: This is my own review of published literature on the health effects of saccharin. I do not have any formal training in medicine
, and only a smattering in biology
(I have a BA
). I am fairly certain that I can interpret the research properly, and that I have not drawn any inappropriate conclusions. But this writeup should not be relied upon for medical or other mission-critical
It appears that sodium
saccharin (the form of saccharin which is used as an artificial sweetener
) uncontestably causes bladder cancer
s (mostly male rats). However, it does not have this effect on mice
s and guinea pig
s (Ellwein, L.B. & Cohen, S.M. Crit Rev Toxicol, 1990. 20: 311-326) . It has been suggested that a rat-specific protein
causes an intense susceptability to bladder irritation and neoplasm
formation in response to saccharin. In fact, since similar tumorigenicity
has been observed at equal doses of sodium ascorbate
, sodium citrate
, and table salt
), it appears that the Na+ ion is doing more than the saccharin. The high concentration of rat urine
compared to primate
urine probably contributes to this effect.
A recent study at the National Cancer Institute
(Takayama, S. et al., Journal of the National Cancer Institute, 1998
. 90(1). 19-25), a division of the National Institutes of Health
, fed 20 monkey
NaSaccharine/day 5 days/week for 24 years (or until death), starting from birth or 1-2 days after. This is about 10X the recommended safe daily dosage for humans. The authors found no evidence of increased tumor
growth in these monkeys compared to control
s. Several monkeys from both groups also had their urine examined during their last 2 years, and no differences were found, nor were there any deposits of the type correlated with tumor growth in rats.
On this basis, the authors conclude that the rat evidence is misleading and that, barring epidemiological
evidence of increased cancer in human
users, we should judge saccharin safe. However, Jacobson et al. (Journal of the National Cancer Institute, 1998
. 90(12). 934-936) point out several troubling issues:
1) The experiment was not powerful enough. That is, with such a small number of subjects a weak but real and repeatable effect would be indistinguishable from chance. In fact, a there was a statistically insignificant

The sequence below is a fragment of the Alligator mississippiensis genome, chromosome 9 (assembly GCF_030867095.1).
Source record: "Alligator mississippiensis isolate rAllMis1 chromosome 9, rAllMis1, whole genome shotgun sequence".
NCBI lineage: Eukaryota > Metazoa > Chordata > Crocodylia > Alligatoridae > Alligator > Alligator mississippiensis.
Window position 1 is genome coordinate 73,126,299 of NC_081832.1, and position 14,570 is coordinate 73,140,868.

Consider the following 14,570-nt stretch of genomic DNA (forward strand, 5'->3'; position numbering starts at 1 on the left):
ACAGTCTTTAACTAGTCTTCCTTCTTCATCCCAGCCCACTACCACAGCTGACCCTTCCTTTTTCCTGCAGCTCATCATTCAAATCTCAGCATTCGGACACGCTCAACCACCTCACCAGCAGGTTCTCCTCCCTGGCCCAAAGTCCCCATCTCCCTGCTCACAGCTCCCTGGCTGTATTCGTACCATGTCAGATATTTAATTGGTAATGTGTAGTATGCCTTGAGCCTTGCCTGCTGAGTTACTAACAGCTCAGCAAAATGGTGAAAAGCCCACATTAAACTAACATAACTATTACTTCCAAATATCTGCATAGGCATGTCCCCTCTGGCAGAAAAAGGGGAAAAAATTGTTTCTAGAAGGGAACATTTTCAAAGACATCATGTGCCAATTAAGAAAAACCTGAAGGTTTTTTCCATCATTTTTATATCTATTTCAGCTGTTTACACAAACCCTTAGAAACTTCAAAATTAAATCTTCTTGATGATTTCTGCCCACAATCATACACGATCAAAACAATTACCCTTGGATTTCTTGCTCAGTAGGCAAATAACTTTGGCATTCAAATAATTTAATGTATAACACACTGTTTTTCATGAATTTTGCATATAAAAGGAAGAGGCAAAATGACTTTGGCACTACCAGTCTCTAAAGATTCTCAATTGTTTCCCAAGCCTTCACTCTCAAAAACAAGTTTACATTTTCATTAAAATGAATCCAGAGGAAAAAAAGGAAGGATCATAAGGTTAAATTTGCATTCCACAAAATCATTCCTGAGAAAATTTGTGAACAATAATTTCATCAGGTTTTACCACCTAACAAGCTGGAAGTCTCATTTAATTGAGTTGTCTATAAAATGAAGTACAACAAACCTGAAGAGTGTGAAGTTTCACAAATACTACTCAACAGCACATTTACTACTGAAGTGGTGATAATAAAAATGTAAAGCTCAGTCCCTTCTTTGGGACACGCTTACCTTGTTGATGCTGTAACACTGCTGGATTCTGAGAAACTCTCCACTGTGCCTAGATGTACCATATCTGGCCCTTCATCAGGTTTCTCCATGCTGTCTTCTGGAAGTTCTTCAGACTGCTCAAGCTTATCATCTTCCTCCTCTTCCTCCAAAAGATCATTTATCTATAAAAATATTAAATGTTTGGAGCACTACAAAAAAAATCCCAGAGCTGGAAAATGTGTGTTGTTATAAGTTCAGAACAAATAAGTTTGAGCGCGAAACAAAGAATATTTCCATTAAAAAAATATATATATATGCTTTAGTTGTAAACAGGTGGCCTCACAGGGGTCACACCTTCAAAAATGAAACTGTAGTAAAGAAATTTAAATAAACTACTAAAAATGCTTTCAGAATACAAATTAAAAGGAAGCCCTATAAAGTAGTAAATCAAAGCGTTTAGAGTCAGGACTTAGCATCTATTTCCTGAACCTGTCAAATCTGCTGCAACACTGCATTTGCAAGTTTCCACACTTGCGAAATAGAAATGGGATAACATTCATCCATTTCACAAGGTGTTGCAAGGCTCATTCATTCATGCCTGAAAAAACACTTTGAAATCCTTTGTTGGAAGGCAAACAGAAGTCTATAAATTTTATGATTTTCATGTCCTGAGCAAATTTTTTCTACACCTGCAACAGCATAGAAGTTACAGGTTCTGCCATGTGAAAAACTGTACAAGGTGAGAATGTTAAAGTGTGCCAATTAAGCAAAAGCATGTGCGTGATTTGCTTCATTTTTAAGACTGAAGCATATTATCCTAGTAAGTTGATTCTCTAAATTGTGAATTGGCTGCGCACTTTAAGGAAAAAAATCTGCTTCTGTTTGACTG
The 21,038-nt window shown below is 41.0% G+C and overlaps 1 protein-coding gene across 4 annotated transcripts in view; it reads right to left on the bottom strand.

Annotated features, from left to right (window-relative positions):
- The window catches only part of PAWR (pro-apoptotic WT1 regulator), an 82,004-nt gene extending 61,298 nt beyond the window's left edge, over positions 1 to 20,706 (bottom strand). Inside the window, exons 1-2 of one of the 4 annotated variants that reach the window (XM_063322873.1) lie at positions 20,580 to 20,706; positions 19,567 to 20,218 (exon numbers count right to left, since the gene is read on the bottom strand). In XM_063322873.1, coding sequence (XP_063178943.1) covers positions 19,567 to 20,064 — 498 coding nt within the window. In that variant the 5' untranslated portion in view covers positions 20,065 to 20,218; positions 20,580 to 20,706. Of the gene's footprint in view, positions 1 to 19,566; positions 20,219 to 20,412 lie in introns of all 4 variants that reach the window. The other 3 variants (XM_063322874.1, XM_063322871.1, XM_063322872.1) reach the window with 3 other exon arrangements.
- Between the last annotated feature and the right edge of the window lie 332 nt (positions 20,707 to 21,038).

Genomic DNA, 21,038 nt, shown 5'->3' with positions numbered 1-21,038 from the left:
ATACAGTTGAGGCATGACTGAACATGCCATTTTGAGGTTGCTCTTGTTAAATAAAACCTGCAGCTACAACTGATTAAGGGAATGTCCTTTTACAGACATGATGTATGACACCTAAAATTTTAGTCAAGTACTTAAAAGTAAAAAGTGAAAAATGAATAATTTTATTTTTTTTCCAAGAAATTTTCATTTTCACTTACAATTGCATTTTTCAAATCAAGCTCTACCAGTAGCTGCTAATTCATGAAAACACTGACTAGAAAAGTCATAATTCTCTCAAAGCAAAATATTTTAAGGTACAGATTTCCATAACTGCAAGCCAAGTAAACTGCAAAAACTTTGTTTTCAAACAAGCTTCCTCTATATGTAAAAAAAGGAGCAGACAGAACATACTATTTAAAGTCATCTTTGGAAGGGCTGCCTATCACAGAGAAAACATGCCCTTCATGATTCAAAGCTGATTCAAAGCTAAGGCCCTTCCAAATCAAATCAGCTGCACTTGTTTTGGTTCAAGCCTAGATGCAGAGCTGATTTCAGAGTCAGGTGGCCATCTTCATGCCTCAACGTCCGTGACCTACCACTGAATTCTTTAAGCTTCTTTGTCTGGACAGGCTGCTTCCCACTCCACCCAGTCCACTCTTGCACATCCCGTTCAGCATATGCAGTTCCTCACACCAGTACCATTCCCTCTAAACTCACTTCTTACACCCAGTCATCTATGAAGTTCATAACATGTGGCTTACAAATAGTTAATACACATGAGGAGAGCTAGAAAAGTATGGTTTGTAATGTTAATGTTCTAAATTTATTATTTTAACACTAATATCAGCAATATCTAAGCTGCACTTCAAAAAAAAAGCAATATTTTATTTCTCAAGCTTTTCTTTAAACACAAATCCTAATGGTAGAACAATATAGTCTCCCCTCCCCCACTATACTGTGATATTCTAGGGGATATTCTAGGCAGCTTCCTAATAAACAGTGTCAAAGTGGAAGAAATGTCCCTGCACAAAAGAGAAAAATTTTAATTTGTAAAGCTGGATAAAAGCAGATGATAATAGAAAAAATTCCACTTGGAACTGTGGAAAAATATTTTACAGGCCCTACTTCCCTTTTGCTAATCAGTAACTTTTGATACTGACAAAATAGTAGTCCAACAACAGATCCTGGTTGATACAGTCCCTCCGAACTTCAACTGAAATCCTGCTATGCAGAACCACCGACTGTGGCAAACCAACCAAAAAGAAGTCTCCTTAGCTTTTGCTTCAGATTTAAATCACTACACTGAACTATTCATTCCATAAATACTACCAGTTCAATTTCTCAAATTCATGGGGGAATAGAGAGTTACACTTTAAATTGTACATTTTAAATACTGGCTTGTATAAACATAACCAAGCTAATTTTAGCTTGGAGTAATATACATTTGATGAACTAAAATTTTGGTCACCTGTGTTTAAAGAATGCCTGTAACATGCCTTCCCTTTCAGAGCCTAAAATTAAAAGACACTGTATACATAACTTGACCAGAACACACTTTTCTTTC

trend towards greater cancer in saccharin-fed monkeys, leaving the door open for further investigation.
2) While the bladder cancer effect is somewhat rat-specific, it's not as neat as Takayama et al. describe. Both mice and rats show cancers in a variety of other sites in response to high doses (Reuber, M.D. Environmental Health Perspective, 1978
. 25. 173-200.). Takayama et al. claim that these data can be safely ignored, but I haven't tracked down their sources (International Agency for Research on Cancer. International Agency for Research on Cancer monograph on the evaluation of carcinogenic risks of chemicals to humans. Some non-nutritive sweetening agents.
Vol. 22. Lyon, France: IARC. 1980. 118-85 ; Cohen, SM. in Some species differences in carcinogenesis: thyroid, kidney, and urinary bladder
. Lyon, France: IARC. In press (probably published by now).).
3) A large-scale study by the National Cancer Institute (Hoover, R. N. & Strasser, P. H. Lancet, 1980
. 837-840.) found an association between artificial sweetener consumption and cancer in high-risk
male and low-risk
female humans. However, we must note that this lumped all artificial sweeteners
together, including the now-banned cyclamates
4) Most serious, in my estimation, is the conflicts of interest
they uncovered. Funding from the International Life Sciences Institute
was acknowledged in the Takayama study. One funder of ILSI is Cumberland Packing Corporation
, a major producer of saccharin. Even worse, one of the authors worked as a paid consultant to the Calorie Control Council
, which is an association of artificial sweetener producers.
5) Despite the fact that the monkeys were given 10X the recommended human dose, in 1977 the 90th percentile
of human users also consumed that much.
So saccharin may or may not be carcinogenic
. I'm not planning to worry about it, since I certainly use less than those monkeys (or those people, who may not deserve cancer but at least deserve no better fate than the people who eat six boxes of Snackwell's
cookies). On the other hand, I'm a little more worried about living in America ever since I heard about how saccharin escaped outright illegality in 1977, after the NIH determined that it was too dangerous. They actually did ban its use, but congress overrode them with the Saccharin Study and Labeling Act of 1977
, which kept saccharin legal for a period of 18 months and required the addition of the now-famous warning blurb. 18 months later, they passed a similar act. This carried on until 1997.
I'm not sure what happened then, but an expert panel at NIH narrowly voted to keep saccharin on the "suspected carcinogen" list and retain the warning. Apparently they no longer feel it needs to be banned outright, though.